Some transgender people are able to obtain a legal name change from a court. However, many transgender people cannot feabie afford a legal name change or are not yet old enough to legally change their name. They should be afforded the same respect for their chosen name as anyone else who uses a name other than their birth name (e.g., Lady Gaga, Demi Moore, Whoopi Goldberg). When writing about a transgender person’s chosen name, do not say “she wants to be called,” “she calls herself,” “she goes by Marisol,” or other phrases that cast doubt on a transgender person’s gender. Do not put quotation e (or the pronoun) that reflects that person’s gender identity.
We all use pronouns, and pronouns convey gender information
Disclosing birth names. When a transgender person’s birth name is used in a story, the implication is almost always that it is the person’s “real name.” But in fact, a transgender person’s chosen name is their real name, whether or not they are able to obtain a court-ordered name change, which can be expensive and involves complex bureaucratic obstacles. Some transgender people call it “deadnaming” when a trans person’s birth name is revealed without their permission, but the term is not universally accepted as it implies a trans person “dies” when they transition. If the person is not able to answer questions about their birth name, err on the side of caution and do not report it.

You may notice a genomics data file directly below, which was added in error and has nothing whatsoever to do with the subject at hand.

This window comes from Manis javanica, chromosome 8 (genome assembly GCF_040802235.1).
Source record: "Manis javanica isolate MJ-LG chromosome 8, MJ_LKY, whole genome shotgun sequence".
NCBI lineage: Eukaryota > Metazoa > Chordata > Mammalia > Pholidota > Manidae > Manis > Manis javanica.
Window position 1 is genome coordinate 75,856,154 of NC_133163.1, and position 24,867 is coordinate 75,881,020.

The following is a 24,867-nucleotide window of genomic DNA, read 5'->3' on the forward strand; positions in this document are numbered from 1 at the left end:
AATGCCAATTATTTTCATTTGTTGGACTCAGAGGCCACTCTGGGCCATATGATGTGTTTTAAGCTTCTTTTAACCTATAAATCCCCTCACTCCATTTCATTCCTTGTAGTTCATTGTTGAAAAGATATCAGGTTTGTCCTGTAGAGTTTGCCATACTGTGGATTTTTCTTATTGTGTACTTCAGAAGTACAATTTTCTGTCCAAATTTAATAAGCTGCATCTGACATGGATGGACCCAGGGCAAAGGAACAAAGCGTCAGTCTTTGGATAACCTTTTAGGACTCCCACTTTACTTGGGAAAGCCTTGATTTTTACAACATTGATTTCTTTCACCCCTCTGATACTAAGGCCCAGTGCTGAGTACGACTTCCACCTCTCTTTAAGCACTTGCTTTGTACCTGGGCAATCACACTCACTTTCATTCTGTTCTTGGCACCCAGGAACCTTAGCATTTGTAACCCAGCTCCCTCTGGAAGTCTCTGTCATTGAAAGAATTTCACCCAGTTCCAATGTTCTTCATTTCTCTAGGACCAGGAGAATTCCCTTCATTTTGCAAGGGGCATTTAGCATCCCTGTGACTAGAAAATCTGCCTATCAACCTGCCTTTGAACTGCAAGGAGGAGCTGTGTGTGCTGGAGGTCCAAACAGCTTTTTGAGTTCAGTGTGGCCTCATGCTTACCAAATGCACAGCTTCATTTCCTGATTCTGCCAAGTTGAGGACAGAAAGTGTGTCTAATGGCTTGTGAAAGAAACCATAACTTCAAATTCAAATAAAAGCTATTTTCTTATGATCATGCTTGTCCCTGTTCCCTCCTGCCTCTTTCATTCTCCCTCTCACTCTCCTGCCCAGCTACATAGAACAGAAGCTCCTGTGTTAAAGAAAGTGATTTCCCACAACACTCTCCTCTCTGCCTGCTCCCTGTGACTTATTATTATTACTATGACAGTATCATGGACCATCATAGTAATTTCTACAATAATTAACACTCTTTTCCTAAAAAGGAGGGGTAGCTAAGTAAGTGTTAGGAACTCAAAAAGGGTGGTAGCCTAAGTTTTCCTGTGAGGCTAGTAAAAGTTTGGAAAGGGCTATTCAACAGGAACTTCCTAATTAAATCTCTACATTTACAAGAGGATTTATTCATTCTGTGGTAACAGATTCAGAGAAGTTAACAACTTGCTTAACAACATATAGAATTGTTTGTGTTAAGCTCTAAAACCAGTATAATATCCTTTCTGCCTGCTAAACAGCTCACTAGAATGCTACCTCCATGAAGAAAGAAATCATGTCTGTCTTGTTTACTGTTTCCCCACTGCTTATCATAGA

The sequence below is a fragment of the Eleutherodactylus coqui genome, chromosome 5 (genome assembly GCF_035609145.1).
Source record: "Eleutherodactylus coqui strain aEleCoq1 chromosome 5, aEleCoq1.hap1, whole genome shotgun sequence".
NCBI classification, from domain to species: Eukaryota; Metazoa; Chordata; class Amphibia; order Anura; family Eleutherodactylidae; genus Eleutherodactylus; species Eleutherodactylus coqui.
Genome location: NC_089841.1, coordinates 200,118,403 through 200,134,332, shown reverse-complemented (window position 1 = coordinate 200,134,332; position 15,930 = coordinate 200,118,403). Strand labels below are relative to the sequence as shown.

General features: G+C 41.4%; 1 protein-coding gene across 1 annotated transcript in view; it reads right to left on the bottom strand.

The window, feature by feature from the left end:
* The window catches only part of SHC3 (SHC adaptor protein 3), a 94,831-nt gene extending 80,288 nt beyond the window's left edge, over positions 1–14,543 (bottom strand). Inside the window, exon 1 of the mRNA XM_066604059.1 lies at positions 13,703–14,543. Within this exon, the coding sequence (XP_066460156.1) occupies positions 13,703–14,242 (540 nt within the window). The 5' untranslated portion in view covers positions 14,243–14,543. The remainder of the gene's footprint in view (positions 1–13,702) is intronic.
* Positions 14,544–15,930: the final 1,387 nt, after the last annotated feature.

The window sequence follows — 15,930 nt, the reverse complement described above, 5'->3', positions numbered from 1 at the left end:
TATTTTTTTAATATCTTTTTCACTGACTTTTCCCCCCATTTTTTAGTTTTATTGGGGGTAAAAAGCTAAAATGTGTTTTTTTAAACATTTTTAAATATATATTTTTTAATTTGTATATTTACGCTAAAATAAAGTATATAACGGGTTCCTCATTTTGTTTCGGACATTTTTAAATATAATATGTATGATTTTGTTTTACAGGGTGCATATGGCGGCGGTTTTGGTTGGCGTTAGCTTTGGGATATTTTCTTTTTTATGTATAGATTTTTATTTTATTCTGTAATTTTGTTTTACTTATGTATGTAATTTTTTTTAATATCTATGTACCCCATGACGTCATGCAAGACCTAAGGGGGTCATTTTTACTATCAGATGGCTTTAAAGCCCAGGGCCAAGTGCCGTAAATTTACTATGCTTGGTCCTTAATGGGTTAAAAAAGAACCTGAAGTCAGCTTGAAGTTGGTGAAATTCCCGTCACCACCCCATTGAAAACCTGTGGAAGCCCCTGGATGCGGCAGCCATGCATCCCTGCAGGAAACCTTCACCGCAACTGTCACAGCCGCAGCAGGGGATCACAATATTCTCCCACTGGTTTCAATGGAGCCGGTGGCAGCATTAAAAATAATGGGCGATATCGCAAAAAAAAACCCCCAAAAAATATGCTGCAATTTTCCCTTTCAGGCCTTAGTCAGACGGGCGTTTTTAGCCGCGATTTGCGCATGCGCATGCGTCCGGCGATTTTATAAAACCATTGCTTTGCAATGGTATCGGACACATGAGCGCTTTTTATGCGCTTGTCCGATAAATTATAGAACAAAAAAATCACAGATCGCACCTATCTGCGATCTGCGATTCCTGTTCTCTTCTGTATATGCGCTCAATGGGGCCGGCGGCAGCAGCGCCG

Ask for the pronoun a person uses, and use it. If you say “He went to the store” and “She went to work,” your audience understands you to say that a man went to the store and a woman went to work.